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Abstract

  1. Top of page
  2. Abstract
  3. PATIENTS AND METHODS
  4. RESULTS
  5. DISCUSSION
  6. AUTHOR CONTRIBUTIONS
  7. Acknowledgements
  8. REFERENCES

Objective

During the last decade, rheumatologists have learned to initiate disease-modifying antirheumatic drugs (DMARDs) early to improve the outcome of rheumatoid arthritis (RA). However, the effect of delay in assessment by a rheumatologist on the outcome of RA has scarcely been explored. The purpose of this study was to examine the association between delay in assessment by a rheumatologist, rates of joint destruction, and probability of achieving DMARD-free remission in patients with RA. Patient characteristics associated with components of delay (by the patient, by the general practitioner [GP], and overall) were assessed.

Methods

A total of 1,674 early arthritis patients from the Leiden Early Arthritis Clinic cohort were evaluated for patient delay, GP delay, and total delay in assessment by a rheumatologist. Among 598 RA patients, associations between total delay, achievement of sustained DMARD-free remission, and the rate of joint destruction over 6 years followup were determined.

Results

The median patient, GP, and total delays in seeing a rheumatologist among patients with early arthritis were 2.4 weeks, 8.0 weeks, and 13.7 weeks, respectively. Among all diagnoses, those diagnosed as having RA or spondylarthritis had the longest total delay (18 weeks). Among the RA patients, 69% were assessed in ≥12 weeks; this was associated with a hazard ratio of 1.87 for not achieving DMARD-free remission and a 1.3 times higher rate of joint destruction over 6 years, as compared with assessment in <12 weeks. Older age, female sex, gradual symptom onset, involvement of the small joints, lower levels of C-reactive protein, and the presence of autoantibodies were associated with longer total delay.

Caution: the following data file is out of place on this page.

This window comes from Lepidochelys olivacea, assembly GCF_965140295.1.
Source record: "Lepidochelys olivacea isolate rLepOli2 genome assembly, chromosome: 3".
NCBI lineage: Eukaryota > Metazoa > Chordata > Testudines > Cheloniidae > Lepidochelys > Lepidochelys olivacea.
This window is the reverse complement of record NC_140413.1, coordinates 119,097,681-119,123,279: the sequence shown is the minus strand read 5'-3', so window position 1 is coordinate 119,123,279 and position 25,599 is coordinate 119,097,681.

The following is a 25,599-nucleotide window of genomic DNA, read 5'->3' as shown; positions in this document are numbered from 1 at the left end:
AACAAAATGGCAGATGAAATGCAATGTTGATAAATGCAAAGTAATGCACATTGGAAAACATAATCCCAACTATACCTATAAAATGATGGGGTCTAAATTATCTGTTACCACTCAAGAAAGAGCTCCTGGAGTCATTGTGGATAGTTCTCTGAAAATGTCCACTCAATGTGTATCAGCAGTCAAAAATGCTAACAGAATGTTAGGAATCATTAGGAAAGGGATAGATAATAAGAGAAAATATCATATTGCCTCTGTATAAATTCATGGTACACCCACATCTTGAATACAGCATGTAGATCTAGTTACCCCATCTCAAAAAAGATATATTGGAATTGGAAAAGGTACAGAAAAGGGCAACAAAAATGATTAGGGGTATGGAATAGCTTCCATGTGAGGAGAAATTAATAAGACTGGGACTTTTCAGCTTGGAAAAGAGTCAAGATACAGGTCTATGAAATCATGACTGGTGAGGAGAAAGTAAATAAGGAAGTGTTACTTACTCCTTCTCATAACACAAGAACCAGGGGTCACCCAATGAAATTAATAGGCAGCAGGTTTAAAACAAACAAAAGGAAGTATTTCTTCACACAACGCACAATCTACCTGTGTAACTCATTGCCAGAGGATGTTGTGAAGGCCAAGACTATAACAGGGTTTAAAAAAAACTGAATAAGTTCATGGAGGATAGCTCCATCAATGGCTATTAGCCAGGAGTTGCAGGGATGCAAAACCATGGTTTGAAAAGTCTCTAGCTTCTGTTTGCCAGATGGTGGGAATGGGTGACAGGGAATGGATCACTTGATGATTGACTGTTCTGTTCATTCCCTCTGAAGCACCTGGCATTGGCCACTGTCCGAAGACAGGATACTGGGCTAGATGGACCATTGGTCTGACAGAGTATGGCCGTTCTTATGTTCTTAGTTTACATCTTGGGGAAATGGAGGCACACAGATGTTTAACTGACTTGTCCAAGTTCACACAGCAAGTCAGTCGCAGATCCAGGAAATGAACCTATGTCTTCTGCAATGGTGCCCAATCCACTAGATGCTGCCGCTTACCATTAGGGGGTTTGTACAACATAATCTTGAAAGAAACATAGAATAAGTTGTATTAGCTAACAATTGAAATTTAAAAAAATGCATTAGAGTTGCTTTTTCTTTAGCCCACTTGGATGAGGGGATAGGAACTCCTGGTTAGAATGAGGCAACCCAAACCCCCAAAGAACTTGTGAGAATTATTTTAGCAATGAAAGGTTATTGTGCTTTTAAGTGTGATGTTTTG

Conclusion

Only 31% of the RA patients were assessed in <12 weeks of symptom onset. Assessment in <12 weeks is associated with less joint destruction and a higher chance of achieving DMARD-free remission as compared with a longer delay in assessment. These results imply that attempts to diminish the delay in seeing a rheumatologist will improve disease outcome in patients with RA.